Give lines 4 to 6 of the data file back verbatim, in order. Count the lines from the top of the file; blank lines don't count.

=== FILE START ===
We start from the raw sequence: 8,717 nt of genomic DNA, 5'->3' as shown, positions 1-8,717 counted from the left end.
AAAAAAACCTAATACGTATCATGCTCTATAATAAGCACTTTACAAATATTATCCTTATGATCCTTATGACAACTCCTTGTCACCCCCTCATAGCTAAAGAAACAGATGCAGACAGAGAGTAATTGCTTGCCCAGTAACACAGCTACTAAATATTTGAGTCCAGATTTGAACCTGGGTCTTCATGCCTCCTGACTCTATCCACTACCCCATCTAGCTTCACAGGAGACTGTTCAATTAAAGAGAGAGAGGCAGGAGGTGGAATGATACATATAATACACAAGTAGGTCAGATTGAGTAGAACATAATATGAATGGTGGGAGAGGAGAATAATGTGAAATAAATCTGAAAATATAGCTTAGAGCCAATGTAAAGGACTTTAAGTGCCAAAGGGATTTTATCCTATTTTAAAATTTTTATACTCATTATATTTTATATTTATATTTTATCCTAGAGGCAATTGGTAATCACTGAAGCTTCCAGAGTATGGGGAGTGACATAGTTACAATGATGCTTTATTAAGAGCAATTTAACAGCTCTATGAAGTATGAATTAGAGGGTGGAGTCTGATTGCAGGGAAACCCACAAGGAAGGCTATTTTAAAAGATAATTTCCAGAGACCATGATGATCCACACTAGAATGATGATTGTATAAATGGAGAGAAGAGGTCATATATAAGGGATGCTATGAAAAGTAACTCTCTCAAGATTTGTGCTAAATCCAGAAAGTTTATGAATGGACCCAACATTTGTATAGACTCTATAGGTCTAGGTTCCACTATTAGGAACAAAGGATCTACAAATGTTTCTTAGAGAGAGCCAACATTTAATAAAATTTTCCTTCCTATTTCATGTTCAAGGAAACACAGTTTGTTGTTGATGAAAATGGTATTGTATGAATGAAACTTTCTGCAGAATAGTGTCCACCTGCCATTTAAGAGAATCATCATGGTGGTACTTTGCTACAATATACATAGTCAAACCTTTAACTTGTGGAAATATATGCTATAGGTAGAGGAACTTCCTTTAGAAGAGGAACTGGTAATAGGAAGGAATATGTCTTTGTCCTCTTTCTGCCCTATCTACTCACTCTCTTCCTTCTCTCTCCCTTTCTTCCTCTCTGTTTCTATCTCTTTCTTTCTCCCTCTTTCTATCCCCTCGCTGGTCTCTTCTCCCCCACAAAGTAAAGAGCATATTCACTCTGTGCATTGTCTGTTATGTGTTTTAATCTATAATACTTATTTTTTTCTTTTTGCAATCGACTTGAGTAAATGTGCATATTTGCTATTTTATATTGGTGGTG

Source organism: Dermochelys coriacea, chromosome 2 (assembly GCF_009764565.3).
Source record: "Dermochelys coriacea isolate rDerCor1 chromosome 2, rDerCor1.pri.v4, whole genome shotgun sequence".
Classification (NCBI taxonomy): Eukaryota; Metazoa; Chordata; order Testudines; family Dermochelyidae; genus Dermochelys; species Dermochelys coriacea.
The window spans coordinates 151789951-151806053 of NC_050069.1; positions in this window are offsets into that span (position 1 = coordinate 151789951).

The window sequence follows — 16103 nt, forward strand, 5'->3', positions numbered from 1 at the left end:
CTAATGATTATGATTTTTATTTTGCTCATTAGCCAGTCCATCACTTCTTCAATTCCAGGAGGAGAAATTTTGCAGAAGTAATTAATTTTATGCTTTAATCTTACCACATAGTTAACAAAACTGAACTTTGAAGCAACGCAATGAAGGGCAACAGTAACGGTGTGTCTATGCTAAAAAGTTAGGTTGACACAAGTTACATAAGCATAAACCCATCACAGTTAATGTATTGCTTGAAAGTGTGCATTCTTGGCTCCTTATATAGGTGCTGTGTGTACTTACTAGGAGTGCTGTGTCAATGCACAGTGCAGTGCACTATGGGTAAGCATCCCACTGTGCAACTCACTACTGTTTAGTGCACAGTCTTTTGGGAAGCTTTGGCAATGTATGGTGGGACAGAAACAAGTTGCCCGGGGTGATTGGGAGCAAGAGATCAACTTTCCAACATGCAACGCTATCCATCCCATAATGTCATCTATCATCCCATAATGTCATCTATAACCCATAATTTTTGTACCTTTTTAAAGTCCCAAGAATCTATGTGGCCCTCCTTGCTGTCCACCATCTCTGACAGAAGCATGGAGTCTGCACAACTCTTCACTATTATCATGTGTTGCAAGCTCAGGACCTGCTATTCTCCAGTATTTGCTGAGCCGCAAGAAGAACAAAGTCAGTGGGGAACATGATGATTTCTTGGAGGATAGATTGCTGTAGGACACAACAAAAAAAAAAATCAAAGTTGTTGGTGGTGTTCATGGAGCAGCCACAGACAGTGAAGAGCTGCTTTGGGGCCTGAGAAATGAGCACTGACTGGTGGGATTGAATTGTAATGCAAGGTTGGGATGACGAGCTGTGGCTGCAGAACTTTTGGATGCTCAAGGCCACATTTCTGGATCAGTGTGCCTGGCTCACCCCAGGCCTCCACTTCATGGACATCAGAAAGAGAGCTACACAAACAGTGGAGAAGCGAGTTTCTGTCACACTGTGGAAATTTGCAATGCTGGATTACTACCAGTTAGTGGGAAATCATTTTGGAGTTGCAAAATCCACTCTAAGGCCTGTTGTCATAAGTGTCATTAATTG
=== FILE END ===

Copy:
Source record: "Dermochelys coriacea isolate rDerCor1 chromosome 2, rDerCor1.pri.v4, whole genome shotgun sequence".
Classification (NCBI taxonomy): Eukaryota; Metazoa; Chordata; order Testudines; family Dermochelyidae; genus Dermochelys; species Dermochelys coriacea.
The window spans coordinates 151789951-151806053 of NC_050069.1; positions in this window are offsets into that span (position 1 = coordinate 151789951).